jewin' the fat


Playing Games
January 14, 2010, 3:56 PM
Filed under: Comment | Tags: , , , , ,

It is clear to any fan of a sporting code these days that sport can no longer separate itself from Politics.

It started in the 1930s, during Hitler’s Berlin Games and reared its ugly head again in the 1968, with the Australian 200m Silver medalist Peter Norman deliberately left off the 1972 Athletic squad for his complicity in the pro-African American human rights protest during the national anthems. 11 Israelis were murdered in the Olympic Village in Munich in 1972, the Indian cricket team withdrawal in protest over the British government’s support of the South African Apartheid government, which threatened the integrity of the 1988 Commonwealth Games, six Sierra Leone athletes, who disappeared from the 2006 Commonwealth Games were later granted asylum in Australia. As recently as last week, an Angolan separatist group carried out the deadly ambush on the Togolese national football team at the African Nations Cup, and has vowed to strike again.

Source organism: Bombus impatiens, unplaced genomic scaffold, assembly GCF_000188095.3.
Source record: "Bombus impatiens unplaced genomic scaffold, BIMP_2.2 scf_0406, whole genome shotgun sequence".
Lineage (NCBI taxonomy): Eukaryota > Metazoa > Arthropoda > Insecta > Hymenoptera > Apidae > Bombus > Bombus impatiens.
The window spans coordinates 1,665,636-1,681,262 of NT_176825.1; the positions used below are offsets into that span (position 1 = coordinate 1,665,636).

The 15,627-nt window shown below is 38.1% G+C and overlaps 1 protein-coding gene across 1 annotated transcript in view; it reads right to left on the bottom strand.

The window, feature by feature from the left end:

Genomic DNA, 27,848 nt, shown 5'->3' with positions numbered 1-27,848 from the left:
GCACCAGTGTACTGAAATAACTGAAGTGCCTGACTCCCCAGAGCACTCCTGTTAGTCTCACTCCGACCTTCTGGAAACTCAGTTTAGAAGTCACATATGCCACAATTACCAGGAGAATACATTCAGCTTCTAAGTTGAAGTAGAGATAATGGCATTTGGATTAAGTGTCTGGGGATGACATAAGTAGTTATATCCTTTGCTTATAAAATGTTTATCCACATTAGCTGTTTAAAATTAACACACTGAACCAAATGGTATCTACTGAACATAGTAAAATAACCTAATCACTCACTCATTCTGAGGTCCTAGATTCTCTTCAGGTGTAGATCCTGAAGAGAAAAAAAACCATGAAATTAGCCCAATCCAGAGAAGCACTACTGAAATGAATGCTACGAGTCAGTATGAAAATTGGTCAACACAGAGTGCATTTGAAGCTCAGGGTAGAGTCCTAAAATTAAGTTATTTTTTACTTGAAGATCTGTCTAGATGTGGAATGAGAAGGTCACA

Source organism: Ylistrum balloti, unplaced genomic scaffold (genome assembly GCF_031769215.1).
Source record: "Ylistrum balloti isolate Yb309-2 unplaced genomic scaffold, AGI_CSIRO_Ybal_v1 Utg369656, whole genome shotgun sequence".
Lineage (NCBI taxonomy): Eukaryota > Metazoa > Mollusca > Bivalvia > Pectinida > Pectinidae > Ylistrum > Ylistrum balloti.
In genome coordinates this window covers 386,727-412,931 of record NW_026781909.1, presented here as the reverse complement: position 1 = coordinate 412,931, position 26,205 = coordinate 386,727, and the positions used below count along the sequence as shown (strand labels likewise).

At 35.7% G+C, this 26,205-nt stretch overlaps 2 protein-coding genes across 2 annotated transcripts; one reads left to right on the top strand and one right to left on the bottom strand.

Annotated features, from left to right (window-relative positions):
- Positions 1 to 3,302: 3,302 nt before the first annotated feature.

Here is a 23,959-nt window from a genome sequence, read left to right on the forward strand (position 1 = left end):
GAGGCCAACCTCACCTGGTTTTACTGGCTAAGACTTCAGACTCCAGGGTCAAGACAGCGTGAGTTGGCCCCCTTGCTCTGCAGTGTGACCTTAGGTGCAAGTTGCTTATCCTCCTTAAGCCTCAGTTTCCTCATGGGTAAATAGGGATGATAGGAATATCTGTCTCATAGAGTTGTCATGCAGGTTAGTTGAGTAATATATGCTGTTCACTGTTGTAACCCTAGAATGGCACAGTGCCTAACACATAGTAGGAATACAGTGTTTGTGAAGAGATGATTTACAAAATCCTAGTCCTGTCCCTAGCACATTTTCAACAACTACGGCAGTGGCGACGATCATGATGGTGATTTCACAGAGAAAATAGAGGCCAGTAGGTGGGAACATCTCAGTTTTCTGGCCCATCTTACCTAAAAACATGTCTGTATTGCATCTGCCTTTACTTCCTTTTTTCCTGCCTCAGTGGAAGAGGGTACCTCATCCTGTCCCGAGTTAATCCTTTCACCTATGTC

And now? An Indian far-right Hindu group, Shiv Sena, have threatened the Australian Cricket team, should they attempt to play in certain parts of India, because of the government’s inability to curb violence against Indian students living in Australia.

What happened to the notion that sport was about skill and grace, that teams meeting on the grassy battlefield of football and rugby, parched dirt of tennis or rapids of the pool transcended border conflicts and community conflict? It seems politics and sport are unescapably intertwined, and have been for decades – often with violent and bloody consequences.

But for a country like Australia, whose people hold sport above everything else, including politics, and for whom sport is the natural expression of their national pride, it is a bitter pill to swallow that something as petty and insignificant in their eyes, should get in the way of a good Indian thumping. On the cricket pitch, of course.

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